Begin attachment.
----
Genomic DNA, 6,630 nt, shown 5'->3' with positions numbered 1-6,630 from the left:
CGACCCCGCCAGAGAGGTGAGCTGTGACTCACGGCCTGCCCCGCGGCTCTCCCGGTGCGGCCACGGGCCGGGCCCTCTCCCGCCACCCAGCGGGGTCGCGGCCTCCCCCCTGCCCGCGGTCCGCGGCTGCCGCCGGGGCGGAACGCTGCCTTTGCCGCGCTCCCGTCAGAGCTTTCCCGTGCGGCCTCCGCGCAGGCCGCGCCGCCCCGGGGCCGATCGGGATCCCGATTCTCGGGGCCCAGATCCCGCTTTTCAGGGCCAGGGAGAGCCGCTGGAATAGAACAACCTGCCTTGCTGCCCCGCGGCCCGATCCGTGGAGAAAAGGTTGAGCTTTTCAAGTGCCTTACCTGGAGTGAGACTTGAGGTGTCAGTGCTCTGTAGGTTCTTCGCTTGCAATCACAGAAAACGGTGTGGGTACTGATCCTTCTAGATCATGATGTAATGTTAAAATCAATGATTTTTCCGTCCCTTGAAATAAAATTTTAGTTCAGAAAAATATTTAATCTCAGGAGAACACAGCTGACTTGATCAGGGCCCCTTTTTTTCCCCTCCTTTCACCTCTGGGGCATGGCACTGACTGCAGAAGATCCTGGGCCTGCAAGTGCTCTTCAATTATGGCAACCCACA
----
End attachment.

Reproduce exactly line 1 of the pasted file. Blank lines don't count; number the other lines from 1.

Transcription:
Genomic DNA, 6,630 nt, shown 5'->3' with positions numbered 1-6,630 from the left: